In September 2021, Transcendit turns 21 years old. To celebrate, Transcendit are running a charity fundraising event, 21 for 21. We've been chatting to Adam Kuznesof to find out more.
'Because Transcendit is 21 years old this year, we're celebrating by doing 21 of something,' says Adam. 'Like running 21 miles, hiking 21 kilometers, cycling for 21 days; something that you feel you can accomplish that is loosely based around the number 21.'
Adam remembers Transcendit's first day, September 1st 2000, as one which was exciting and nerve-wracking, 'We went into our office in Newburn; myself, Dave Scott, Lee Irving, Tom Tinsley and Dick Davies. We got a call pretty much as we opened, and got a few hours work from that, and then spent the rest of the day getting ourselves organised and staring at the phone.'
'We were nervous about whether anyone would ask us help them or not, and wondering whether we were too small and too unknown to actually get things going,' says Adam. 'We knew we had a team of 5 competent IT engineers, but none of us were sales people, none were business people, we were just making it up as we went along.'
Adam says that they decided that not being involved in sales or business was a strength, 'Our starting point has always been, find out what the customer actually wants, and how we can help them. And that was better than us upselling products and services at clients that weren't appropriate or they didn't want.'
Two or three years into Transcendit, Adam says that he felt like this approach had paid off, 'There was a point when we realised that the phone was ringing, and that we weren't calling anybody, and everyone was calling us. That was the moment when we realised people were just buying our services now, as opposed to us selling them, which is what we wanted.'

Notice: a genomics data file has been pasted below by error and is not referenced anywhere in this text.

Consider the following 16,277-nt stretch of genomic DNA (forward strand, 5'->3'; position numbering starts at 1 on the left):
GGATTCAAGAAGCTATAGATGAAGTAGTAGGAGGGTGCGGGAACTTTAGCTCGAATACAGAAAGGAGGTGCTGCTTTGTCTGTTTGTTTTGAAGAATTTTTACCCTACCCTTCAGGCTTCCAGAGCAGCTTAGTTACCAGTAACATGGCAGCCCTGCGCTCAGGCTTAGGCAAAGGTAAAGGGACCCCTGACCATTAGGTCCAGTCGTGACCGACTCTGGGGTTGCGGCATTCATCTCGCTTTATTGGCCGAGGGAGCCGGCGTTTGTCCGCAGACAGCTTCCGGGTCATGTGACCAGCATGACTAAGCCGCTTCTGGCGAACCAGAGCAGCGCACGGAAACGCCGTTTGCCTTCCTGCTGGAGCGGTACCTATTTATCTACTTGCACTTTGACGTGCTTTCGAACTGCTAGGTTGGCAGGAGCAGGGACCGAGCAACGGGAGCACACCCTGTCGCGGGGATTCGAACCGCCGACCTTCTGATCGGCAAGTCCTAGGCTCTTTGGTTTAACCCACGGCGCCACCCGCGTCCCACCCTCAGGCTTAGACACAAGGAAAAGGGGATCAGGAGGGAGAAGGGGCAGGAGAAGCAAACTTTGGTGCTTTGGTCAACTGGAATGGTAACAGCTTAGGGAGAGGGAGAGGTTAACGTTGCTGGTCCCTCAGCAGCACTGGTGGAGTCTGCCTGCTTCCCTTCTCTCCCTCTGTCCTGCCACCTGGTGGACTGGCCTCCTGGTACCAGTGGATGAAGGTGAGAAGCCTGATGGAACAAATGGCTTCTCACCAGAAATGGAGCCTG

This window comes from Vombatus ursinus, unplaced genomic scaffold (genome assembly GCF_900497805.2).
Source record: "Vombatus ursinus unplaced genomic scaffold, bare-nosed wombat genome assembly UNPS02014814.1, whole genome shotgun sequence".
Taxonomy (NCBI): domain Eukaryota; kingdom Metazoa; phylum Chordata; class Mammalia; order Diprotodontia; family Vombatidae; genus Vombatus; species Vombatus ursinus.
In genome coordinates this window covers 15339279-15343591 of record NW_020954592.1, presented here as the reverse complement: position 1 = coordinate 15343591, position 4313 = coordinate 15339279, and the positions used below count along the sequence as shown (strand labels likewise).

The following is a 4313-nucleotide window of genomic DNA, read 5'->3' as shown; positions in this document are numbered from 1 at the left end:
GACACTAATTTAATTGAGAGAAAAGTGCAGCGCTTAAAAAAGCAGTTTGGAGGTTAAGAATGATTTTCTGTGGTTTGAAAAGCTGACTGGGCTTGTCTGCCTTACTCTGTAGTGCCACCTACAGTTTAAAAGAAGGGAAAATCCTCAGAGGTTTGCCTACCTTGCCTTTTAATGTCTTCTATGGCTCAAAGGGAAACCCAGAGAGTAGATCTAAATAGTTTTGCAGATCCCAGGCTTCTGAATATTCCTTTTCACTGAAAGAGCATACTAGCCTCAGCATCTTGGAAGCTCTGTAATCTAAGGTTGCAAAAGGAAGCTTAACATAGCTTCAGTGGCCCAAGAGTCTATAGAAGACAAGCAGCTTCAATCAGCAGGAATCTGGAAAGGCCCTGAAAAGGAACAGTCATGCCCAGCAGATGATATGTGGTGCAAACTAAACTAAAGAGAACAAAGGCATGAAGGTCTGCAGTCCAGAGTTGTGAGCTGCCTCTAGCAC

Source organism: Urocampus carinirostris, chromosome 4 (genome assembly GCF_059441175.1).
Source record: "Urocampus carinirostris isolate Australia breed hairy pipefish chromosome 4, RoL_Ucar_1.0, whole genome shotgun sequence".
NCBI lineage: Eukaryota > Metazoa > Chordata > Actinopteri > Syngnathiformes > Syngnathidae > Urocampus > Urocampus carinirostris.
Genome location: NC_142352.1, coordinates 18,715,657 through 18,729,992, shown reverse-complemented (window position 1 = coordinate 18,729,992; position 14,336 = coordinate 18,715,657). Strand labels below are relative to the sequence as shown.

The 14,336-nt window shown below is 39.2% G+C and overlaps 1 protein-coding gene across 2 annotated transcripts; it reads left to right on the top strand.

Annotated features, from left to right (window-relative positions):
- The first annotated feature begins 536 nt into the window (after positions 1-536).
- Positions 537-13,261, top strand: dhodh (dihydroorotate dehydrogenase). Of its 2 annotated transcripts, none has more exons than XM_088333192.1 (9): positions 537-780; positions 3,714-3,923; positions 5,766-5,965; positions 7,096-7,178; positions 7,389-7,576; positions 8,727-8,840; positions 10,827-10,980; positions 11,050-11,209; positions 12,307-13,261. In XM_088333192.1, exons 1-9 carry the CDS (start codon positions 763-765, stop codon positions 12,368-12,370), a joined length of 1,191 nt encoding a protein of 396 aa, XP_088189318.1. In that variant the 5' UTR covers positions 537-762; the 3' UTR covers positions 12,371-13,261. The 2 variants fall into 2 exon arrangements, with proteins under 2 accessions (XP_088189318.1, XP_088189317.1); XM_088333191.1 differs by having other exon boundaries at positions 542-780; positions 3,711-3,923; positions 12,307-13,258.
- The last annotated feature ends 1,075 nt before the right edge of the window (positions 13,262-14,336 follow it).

'There was an acknowledgement that the business had evolved to a certain state, it had become a more stable thing,' says Adam. 'When you first start a business, it's all on your shoulders. Getting work, and keeping an eye on our finances was very much front and centre to keep the business going.'
'And then we had support customers who were on longer term contracts, we had employed a person, and we all noticed the shift. The business had changed from 5 individuals that worked really well together, to an organisation that could support itself, and our employees. And it's grown from there.'
One aspect of the business that the directors were passionate about was community, 'We wanted Transcendit to be a good business that helped it's employees and their families, and the wider community. And part of that for us was getting involved in fundraising, and supporting the charities that we cared about.'
It's been a difficult year for charities, and Adam is hoping that 21 for 21 will help to raise some money for organisations which are struggling, 'We're hoping that people sponsor our staff, and that the money raised will go to a group of charities that we work with, or charities we've worked with in the past.'
'Community has always been a huge part of our culture at Transcendit, and we're keen to celebrate that, and some fantastic North East charities too.'
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